Strabismus

Strabismus in Children

Strabismus refers to any misalignment of the eyes, such as a "crossed" or "wandering" eye. Most children with strabismus are otherwise healthy children, although some have specific neurologic conditions that lead to abnormal eye movements.

Some strabismus can be treated with glasses and/or patching, but many children require surgery to improve the alignment of the eyes. Benefits of strabismus surgery can include an improvement in depth perception, an expansion of visual field, an improved ability to communicate with other people through eye contact, and overall improvement in self esteem.

Strabismus surgery involves changing the way the eye muscles interact with the eye, usually by removing the muscles from the white of the eye, and reattaching them in a different position.

Adult Strabismus

Just like in children, strabismus in adults refers to a misalignment of the eyes.

There are roughly two types of adult strabismus: (1) childhood strabismus that was either untreated or has re-occurred; and (2) strabismus caused by an acquired medical condition. These conditions come in many forms, and can be neurologic (e.g. stroke, nerve palsy), neuromuscular (e.g. myasthenia gravis), orbital (e.g. Grave's disease, orbital tumors), or ophthalmologic (e.g. after cataract or retinal surgery). Adults who have strabismus from other ophthalmologic or neurologic conditions are managed in conjunction with the physician treating the underlying condition.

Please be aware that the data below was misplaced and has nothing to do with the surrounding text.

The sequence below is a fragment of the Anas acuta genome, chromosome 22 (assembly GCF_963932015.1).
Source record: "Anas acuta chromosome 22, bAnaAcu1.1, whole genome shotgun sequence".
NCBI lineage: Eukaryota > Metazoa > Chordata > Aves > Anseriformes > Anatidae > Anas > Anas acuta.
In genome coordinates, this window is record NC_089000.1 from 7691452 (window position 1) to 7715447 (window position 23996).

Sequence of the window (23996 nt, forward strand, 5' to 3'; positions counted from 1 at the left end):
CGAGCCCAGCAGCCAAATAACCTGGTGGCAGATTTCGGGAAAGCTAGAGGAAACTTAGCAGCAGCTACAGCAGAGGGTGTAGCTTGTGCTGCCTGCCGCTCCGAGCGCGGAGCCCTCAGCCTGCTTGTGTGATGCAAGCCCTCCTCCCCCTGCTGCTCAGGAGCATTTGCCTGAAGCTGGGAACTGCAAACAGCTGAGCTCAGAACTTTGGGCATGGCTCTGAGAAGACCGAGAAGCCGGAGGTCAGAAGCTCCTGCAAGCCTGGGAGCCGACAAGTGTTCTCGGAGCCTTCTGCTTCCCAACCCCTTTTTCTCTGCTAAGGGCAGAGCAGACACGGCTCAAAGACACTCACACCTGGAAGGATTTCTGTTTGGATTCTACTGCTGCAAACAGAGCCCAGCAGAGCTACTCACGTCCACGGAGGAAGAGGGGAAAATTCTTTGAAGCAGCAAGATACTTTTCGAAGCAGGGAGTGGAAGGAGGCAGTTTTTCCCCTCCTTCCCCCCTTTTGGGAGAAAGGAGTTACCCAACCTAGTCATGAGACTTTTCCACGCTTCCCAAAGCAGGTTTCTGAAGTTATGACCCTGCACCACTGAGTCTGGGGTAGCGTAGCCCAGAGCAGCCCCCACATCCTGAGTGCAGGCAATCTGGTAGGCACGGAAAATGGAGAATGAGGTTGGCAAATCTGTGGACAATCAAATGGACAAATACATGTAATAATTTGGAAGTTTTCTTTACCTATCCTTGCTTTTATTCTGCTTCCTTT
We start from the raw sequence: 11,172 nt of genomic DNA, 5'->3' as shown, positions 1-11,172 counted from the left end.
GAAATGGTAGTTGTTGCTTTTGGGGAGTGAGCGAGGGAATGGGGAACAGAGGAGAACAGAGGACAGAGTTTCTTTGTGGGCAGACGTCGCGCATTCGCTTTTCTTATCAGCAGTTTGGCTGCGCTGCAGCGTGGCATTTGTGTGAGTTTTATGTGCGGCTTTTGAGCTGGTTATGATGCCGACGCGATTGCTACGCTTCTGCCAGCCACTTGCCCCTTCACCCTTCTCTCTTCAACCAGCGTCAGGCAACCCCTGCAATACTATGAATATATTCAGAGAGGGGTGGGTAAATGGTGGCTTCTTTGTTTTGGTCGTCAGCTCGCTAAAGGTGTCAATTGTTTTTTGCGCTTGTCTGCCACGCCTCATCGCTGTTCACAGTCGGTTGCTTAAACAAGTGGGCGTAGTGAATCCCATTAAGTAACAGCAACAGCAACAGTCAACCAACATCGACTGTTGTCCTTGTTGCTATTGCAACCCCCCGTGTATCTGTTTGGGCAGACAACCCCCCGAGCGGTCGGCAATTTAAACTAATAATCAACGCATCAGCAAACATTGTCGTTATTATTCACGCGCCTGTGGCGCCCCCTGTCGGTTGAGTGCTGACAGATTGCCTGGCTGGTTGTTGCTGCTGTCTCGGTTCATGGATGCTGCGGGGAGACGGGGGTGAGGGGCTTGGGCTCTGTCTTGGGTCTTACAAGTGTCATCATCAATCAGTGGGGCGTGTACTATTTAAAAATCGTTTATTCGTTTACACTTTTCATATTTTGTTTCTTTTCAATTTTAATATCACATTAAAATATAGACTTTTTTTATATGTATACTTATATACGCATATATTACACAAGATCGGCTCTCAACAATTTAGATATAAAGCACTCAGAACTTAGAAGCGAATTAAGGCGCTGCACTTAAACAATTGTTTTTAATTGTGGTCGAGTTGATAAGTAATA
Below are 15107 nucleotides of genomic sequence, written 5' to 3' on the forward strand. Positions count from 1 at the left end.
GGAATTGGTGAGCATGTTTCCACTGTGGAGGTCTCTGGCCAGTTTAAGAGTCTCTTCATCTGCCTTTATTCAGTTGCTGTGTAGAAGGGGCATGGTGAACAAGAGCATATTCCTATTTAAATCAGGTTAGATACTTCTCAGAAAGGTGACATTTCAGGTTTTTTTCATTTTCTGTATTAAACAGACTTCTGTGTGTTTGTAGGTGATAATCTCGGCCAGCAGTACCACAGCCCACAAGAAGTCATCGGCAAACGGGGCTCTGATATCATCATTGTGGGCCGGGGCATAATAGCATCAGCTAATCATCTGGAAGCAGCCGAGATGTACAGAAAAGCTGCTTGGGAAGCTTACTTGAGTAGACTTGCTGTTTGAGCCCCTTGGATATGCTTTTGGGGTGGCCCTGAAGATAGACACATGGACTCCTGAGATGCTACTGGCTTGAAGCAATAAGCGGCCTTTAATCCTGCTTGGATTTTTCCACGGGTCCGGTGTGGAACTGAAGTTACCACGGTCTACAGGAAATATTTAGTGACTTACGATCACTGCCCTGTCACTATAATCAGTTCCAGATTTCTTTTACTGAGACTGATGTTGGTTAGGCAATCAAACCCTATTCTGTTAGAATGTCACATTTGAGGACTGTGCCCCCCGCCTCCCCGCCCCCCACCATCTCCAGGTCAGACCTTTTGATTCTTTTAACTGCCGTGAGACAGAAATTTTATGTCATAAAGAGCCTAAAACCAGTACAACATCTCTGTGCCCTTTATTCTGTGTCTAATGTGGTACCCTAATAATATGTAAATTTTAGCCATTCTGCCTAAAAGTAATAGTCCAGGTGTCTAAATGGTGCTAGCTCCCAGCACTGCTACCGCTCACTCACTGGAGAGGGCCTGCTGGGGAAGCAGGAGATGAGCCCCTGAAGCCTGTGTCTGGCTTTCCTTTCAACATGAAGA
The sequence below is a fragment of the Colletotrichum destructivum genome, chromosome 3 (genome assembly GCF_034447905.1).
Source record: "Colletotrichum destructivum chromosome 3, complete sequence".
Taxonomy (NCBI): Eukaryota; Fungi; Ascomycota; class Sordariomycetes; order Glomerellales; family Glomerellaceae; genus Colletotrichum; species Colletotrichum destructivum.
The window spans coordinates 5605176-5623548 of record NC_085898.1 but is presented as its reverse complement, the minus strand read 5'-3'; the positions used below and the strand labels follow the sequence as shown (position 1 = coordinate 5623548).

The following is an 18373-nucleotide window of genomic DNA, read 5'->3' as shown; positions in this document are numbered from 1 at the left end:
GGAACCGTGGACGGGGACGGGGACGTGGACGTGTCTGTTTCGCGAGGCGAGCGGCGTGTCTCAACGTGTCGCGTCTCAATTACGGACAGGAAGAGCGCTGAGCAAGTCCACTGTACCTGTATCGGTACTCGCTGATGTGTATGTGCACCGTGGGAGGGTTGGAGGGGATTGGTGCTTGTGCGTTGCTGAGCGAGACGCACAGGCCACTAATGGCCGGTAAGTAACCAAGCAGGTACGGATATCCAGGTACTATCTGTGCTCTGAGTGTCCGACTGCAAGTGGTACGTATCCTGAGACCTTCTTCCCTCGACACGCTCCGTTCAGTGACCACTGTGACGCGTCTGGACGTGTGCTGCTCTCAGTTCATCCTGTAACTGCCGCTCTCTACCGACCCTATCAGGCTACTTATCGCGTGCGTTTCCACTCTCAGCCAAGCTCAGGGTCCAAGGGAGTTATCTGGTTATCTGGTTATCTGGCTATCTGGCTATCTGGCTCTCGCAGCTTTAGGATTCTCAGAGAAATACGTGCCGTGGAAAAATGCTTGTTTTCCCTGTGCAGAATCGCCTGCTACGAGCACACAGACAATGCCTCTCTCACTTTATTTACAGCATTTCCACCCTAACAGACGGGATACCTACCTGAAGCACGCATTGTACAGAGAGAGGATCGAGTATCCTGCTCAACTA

The problems reported by adults with strabismus, and the benefits of treatment, are often quite different from their pediatric counterparts. Adults who have a new misalignment of the eyes may have double vision, which younger children rarely experience, and loss of depth perception. Many adults with strabismus are very aware of maintaining poor eye contact with others, and would benefit from an improved position of the eyes.

The treatment of adult strabismus may be a combination of prisms, surgery, and treating the underlying condition.


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